This would obviously be even more of a challenge for vegetarians or vegans, but if your conscience prompts you to forego animal products and you choose to participate, I would love to hear how you make it work. The Orthodox Church observes period of fasting during which no animal products are to be eaten, and I haven't yet figured out how to make Whole30 eating work with a vegan diet. I know that fruits and vegetables and nuts should suffice, but in my real life experimentation, I haven't been able to maintain that and ever feel satisfied. Which...come to think of it...is maybe the part of the point of fasting? Regardless, I would welcome tips from vegetarians and vegans.

I go into this with very modest expectations. I know that my acne will clear up (hallelujah, pass the vegetables) and that my body composition will shift in ways that feel good. Last round made me realize how much I was using pasta as a main dish because it is easy, and not because I actually love it or feel good after I eat it (on the contrary, I felt like crap and didn't even recognize it). In the beginning of the period after the thirty days were over, I also didn't crave sugar so much. That has obviously been reversed, and if I had one wish, it would be that my intense love of sweets would be further tempered this round.

If you consider doing a Whole30, I recommend two things: first, that you go into it saying CAN instead of CAN'T and second, that you just do it. Last time I started the day after I read about it, and this time I have a one day buffer between the decision and acting on it. If you put it off, you won't ever do it. So just go ahead. If you'd like company, now is the time. Monday is the start date. If we can do it, so can you.**



*Homemade vinaigrette is super easy. Simply mix your favorite oil (Whole30 friendly ones include olive and grapeseed) with an equal amount of apple cider vinegar in a jar, spoon in a little dijon mustard, splash in a bit of apple juice, season with salt, pepper, and garlic powder, and shake. Store in the refrigerator and shake before each use. YUM.

**It should be noted that during my last Whole30, I went on a trip to Branson, Missouri. If I can maintain a Whole30 eating plan in Branson, it can be maintained anywhere. ANYWHERE. They make deep-fried Oreos there; the town is like one giant state fair.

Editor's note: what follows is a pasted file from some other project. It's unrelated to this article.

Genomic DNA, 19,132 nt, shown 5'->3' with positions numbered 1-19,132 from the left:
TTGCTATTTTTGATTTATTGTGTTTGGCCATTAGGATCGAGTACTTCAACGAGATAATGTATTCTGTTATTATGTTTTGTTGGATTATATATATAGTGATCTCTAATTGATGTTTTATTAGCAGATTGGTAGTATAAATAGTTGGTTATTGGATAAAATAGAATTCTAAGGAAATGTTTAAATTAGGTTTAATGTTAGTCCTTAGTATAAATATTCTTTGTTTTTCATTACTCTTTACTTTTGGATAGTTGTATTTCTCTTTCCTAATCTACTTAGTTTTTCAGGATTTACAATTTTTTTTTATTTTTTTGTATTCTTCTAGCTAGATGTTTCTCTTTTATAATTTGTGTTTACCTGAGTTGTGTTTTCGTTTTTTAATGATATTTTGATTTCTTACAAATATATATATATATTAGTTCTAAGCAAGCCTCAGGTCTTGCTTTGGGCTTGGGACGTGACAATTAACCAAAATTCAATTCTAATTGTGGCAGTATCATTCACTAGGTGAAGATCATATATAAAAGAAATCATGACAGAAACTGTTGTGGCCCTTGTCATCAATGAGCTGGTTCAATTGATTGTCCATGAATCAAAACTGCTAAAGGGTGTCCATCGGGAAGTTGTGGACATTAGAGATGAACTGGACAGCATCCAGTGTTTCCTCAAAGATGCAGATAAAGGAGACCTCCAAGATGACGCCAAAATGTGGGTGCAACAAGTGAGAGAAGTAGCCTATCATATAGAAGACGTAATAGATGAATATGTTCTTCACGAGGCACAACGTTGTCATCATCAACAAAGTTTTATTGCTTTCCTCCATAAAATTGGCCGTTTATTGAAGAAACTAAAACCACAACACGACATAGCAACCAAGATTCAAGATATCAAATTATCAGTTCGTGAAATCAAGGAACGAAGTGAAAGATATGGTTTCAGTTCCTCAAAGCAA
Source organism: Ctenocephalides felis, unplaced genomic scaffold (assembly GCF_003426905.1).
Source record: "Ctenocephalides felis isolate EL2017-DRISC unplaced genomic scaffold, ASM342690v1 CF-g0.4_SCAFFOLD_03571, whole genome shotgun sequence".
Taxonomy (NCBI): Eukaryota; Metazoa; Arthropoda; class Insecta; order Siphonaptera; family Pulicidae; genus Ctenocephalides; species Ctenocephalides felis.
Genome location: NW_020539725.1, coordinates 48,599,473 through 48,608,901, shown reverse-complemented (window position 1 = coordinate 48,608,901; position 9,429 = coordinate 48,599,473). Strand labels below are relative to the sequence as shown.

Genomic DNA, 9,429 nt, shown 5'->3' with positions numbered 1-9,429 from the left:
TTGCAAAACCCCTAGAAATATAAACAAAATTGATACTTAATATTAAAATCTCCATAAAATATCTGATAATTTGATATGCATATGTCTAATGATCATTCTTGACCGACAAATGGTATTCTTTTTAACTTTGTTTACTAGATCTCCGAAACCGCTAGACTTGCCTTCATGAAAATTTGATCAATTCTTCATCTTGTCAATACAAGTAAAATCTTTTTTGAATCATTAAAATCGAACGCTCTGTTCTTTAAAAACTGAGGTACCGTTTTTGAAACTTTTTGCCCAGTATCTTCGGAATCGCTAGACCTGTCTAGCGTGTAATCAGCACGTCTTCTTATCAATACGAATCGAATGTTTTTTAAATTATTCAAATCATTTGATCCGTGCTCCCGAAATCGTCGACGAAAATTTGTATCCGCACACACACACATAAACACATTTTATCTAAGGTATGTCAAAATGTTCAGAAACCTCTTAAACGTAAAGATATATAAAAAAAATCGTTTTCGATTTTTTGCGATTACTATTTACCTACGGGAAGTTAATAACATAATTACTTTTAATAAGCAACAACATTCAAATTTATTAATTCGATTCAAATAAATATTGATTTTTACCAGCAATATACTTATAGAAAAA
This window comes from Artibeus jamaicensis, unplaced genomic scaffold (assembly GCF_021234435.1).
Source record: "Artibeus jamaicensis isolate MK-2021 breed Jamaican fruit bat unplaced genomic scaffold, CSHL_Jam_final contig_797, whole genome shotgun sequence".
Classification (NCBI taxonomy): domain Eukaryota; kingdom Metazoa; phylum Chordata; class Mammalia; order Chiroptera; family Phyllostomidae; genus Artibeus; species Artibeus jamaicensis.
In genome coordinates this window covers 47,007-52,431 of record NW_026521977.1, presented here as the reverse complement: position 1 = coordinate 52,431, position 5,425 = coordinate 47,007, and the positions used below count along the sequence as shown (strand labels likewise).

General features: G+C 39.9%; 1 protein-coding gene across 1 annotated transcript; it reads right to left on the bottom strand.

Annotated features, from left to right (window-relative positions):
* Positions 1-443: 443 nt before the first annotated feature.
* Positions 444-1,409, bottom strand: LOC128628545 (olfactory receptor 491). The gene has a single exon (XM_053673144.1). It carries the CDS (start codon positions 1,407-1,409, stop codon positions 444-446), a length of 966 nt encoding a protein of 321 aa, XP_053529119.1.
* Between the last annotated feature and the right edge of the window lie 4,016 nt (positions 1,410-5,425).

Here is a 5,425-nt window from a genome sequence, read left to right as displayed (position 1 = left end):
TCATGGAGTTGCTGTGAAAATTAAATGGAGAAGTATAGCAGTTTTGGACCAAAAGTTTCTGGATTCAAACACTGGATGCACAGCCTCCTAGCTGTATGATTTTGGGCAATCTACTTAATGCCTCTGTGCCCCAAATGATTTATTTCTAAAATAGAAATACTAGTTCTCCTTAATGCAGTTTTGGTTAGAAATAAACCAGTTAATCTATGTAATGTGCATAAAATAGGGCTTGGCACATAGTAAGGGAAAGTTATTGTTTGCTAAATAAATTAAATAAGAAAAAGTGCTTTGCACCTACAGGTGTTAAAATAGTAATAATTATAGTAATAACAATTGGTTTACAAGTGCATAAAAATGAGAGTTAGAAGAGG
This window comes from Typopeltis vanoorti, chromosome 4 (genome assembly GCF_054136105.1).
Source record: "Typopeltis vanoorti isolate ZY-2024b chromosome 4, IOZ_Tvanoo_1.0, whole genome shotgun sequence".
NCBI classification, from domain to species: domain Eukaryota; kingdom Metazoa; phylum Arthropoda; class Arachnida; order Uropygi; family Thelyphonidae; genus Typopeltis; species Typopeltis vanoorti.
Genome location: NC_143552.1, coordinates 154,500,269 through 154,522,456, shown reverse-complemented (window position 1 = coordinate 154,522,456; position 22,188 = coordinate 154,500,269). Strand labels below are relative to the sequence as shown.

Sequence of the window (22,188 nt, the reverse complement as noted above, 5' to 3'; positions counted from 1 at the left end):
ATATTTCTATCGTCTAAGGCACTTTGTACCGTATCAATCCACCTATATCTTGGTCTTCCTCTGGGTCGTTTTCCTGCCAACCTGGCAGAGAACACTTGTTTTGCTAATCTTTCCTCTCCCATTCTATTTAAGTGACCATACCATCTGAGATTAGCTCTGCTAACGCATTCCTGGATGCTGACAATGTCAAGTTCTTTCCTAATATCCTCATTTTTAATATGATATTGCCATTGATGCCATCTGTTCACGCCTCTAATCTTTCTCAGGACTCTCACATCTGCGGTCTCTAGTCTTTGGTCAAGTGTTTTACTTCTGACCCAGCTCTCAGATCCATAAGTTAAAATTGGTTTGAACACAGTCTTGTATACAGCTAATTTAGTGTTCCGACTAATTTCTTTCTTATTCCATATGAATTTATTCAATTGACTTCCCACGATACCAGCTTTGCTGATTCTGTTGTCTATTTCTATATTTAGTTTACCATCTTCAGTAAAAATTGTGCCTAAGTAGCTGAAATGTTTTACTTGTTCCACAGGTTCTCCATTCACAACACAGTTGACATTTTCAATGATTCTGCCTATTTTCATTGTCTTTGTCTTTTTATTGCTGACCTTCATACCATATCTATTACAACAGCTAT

Friday, February 3, 2012

Let the Pajama Day Festivities Begin

This week, I suddenly lost steam. I'd been plugging away, pushing through, feeling good about getting things done, and then one day, maybe Tuesday, I just lost that motivated feeling. It makes sense, really. It's been two full months of working hard to get out of one place in the Midwest and into another on the West Coast. To move from 850 square feet plus garage and basement into 850 square feet with two standard bedroom closets and a small linen cupboard is not a task for the faint of heart or the overly sentimental. At this point I am not only experiencing moving-related fatigue, but decision fatigue from deciding what goes or stays. It's gotten to the point where not only can I not decide what stays or goes anymore (thank goodness I got it mostly done, enough for the last big donation batch to go out tomorrow), but I can't decide anything else either. I feel positively unmoored when considering my list of house chores and trying to figure out where to start.

So for Friday, February 3, I am declaring a pajama day. There will be cleaning, and there will be laundry, but at least I will not have to decide what to wear. I'll simply wake up already wearing it. Brilliant.

Wednesday, February 1, 2012

Excuses, Excuses

I haven't been blogging as much lately as I normally like to, but I've got a couple of reasonable excuses.

1. Our internet has been down for two days.

and

2. I finally decided to get in on the Downton Abbey craze, and suddenly I found myself up until the wee hours of the morning to get in just one more (ahem, onenightitwasfour, ahem) episode, then unable to think straight enough to compose complete sentences the next day. But good news! I'm all caught up now.

I will resume my regular blogging schedule as soon as I sleep off Zinashi's earlier-than-usual wake up and failure to nap today. For now, please enjoy this photo of Zinashi's stuffed dog, Taco, giving you a little blue steel action on public transportation.

taco does a little blue steel
Also pictured: Zinashi and her new-to-us stroller. I have more to say about putting my four-year-old in a stroller on a somewhat regular basis (like: shouldn't we be done with this by now?) (no, not unless we want to suffer), but that will have to wait.
Related Posts Plugin for WordPress, Blogger...